The real victims, as we now have learned, are the killers.

Pity the poor killers, the men - both of these killers are men - who have no other choice than to kill an unarmed person to protect life and property. They are the ones who have to live with the consequences of their actions, such as having to live with crippling paranoia or not being able to watch violence on TV. The dead do not, by virtue of being dead.

This lesson was imparted by two recent cases - one of which you've probably heard more about than you care to ever hear, and another that, despite its nexus of sex and violence, sailed under the national media radar.

The first case, of course, is the Trayvon Martin killing in Florida. Poor George Zimmerman. His lawyers said he would have to live the rest of his life looking over his shoulder, in a constant state of paranoia, apparently worse than the level that prompted him to provoke a confrontation with a teenager armed with Skittles and an Arizona iced tea.

That case got all the press - and was still dominating the news early this week - because of the questions it raised about race and justice and just how insane Florida appears to be. It was easy to predict an acquittal, as Florida, generally speaking, is exempt from the standard rules of civilization.

Zimmerman didn't speak for himself, but his brother Robert did. And if you thought it was scary that Zimmerman, a wannabe cop, was patrolling the streets of his neighborhood, he appears to be the tolerant one among his siblings. His brother, speaking on Piers Morgan's CNN show, said that his brother feared people who might "take the law into their own hands" and "be vigilantes." (And irony dies yet another slow, painful death.)

He also said, "I want to know what makes people angry enough to attack someone the way that Trayvon Martin did."

I'm not sure what he's talking about. If you'll recall, Zimmerman called 911, reporting that he saw a suspicious individual, who was suspicious, apparently, by virtue of being black in his neighborhood and wearing a hoodie. The 911 operator told him specifically not to do anything, but Zimmerman followed the teenager, thereby provoking the confrontation that left the 17-year-old dead.

That didn't matter under Florida law. Under Florida law, Zimmerman did not have the duty to retreat. He was within his rights to provoke this confrontation and then claim self-defense after its fatal conclusion.

The not-guilty verdict, depending on which experts you listened to, was either wholly justified or it, in essence, legalized homicide in Florida.

And now we learn that Zimmerman was the ultimate victim here. His lawyer told the jury that it was Martin who was to blame, that his client was the only one who was injured in the encounter, pointing to the cuts on his head and his bloody nose and discounting the bullet hole in Martin's chest.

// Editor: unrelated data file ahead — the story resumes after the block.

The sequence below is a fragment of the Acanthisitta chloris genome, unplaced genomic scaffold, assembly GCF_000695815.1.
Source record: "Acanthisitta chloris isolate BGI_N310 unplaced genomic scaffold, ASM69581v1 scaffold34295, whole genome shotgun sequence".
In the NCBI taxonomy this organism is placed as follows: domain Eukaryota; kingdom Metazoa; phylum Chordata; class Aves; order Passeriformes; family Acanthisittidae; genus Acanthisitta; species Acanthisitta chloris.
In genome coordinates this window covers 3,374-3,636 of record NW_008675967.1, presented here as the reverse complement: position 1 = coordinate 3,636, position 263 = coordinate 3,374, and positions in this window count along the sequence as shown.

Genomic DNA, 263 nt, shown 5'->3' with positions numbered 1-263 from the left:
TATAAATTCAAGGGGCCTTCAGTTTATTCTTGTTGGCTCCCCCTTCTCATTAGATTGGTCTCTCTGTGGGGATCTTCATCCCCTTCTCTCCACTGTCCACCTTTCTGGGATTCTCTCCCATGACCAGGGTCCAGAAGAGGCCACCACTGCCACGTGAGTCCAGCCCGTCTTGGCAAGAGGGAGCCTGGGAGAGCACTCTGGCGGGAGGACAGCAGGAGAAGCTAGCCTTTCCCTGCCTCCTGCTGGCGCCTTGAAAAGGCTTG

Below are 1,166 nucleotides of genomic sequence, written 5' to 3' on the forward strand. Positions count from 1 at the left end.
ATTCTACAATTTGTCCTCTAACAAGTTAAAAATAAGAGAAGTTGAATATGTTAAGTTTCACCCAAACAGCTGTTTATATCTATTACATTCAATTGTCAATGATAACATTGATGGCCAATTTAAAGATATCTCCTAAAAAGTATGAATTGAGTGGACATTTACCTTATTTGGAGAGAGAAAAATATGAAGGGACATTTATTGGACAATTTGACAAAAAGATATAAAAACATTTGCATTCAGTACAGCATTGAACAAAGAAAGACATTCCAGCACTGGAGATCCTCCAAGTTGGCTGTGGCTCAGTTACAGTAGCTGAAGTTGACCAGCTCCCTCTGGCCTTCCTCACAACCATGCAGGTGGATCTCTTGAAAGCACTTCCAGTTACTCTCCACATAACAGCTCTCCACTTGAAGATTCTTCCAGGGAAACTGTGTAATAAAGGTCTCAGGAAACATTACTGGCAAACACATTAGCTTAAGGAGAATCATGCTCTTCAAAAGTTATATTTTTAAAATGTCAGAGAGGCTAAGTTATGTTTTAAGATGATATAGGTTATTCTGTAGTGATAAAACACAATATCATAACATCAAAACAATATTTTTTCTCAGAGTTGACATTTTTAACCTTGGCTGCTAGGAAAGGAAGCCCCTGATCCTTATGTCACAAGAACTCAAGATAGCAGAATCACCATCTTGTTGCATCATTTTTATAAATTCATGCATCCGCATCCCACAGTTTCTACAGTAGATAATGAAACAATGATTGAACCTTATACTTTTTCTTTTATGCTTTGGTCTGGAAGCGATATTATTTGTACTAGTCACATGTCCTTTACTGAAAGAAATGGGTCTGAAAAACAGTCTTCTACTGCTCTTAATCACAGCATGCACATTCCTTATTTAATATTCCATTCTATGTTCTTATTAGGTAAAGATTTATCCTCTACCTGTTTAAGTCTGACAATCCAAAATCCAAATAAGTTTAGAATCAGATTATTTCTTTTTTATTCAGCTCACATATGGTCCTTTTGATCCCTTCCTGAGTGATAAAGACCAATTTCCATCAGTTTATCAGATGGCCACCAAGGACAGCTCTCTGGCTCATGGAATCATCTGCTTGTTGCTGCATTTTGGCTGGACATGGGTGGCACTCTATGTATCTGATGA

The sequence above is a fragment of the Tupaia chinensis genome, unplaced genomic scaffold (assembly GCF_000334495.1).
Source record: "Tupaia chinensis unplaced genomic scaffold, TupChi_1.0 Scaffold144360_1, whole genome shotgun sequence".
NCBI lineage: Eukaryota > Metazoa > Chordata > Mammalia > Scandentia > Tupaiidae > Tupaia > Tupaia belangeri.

His lawyers were on the morning talk shows Monday arguing that their client should get his gun back - which he will - to protect himself from those who now see him as a symbol of whatever he's supposed to be a symbol of, establishing his self-defense claim before he drops yet another unarmed teenager.

So, from that point of view, Zimmerman, not the dead kid, was the victim.

Now, the other case, which you may not have heard about, comes from Texas, which, Texans are quick to point out, is a different world.

In that case, a 30-year-old San Antonio man named Ezekiel Gilbert had contacted an escort on Craigslist on Christmas Eve 2009 and arranged a meeting. The tryst didn't go an expected for Gilbert. The escort took his $150, but declined to have intimate relations with him. Gilbert testified that she took the money and then walked around his apartment for 20 minutes before leaving. He testified that he believed the transaction was simple - he paid money, he should get a service.

Rather than take the case to "Judge Judy," he shot the escort, a 23-year-old woman named Lenora Ivie Frago, in the neck. Frago, initially, was paralyzed and later died. None of those facts were disputed during Gilbert's trial last month.

Gilbert, surprise, was acquitted.

His lawyer argued that the shooting was justified because he was trying to retrieve stolen property. Under Texas law, a person may use deadly force to retrieve stolen property "during a nighttime theft" or during the commission of criminal mischief, protecting law-abiding citizens from thieving escorts and kids egging their homes and allowing them to shoot said escorts and kids dead.

A detective testified that Gilbert hadn't said anything about theft when police questioned him, and for his part, Gilbert said he didn't intend to kill the escort, shooting her in the neck notwithstanding.

That may seem insane, but it's Texas, running neck-and-neck with Florida in the race to be the most insane state in the union. (The real lesson from these two cases: If you're going to kill an unarmed person and want to get away with it, Florida and Texas are your best bets.)

Which brings us to the victimization of Gilbert.

He told reporters, "I sincerely regret the loss of the life of Ms. Frago. I've been in a mental prison the past four years of my life. I have nightmares. If I see guns on TV where people are getting killed, I change the channel."

So killing an escort has ruined "Lethal Weapon" movies for him.

Yeah, that's too bad.

Maybe we can take up a collection for him or something.

Mike Argento's column appears Mondays and Fridays in Living and Sundays in Viewpoints. Reach him at or 771-2046. Read more Argento columns at Or follow him on Twitter atFnMikeArgento.